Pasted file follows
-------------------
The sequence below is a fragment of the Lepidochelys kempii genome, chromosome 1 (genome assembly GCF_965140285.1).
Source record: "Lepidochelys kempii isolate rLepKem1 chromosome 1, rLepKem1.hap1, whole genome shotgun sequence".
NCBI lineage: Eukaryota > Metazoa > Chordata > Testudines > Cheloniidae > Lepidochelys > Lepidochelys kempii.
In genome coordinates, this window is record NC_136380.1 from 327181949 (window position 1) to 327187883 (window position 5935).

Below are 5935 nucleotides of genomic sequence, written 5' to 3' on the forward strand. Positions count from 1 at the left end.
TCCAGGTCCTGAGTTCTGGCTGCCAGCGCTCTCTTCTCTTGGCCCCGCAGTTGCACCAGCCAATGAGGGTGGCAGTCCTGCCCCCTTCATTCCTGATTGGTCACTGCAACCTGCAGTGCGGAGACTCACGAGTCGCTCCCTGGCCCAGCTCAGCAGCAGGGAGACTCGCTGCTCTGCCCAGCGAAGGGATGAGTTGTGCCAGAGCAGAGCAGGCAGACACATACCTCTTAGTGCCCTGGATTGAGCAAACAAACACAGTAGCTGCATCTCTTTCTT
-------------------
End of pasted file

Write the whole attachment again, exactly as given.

The sequence below is a fragment of the Lepidochelys kempii genome, chromosome 1 (genome assembly GCF_965140285.1).
Source record: "Lepidochelys kempii isolate rLepKem1 chromosome 1, rLepKem1.hap1, whole genome shotgun sequence".
NCBI lineage: Eukaryota > Metazoa > Chordata > Testudines > Cheloniidae > Lepidochelys > Lepidochelys kempii.
In genome coordinates, this window is record NC_136380.1 from 327181949 (window position 1) to 327187883 (window position 5935).

Below are 5935 nucleotides of genomic sequence, written 5' to 3' on the forward strand. Positions count from 1 at the left end.
TCCAGGTCCTGAGTTCTGGCTGCCAGCGCTCTCTTCTCTTGGCCCCGCAGTTGCACCAGCCAATGAGGGTGGCAGTCCTGCCCCCTTCATTCCTGATTGGTCACTGCAACCTGCAGTGCGGAGACTCACGAGTCGCTCCCTGGCCCAGCTCAGCAGCAGGGAGACTCGCTGCTCTGCCCAGCGAAGGGATGAGTTGTGCCAGAGCAGAGCAGGCAGACACATACCTCTTAGTGCCCTGGATTGAGCAAACAAACACAGTAGCTGCATCTCTTTCTT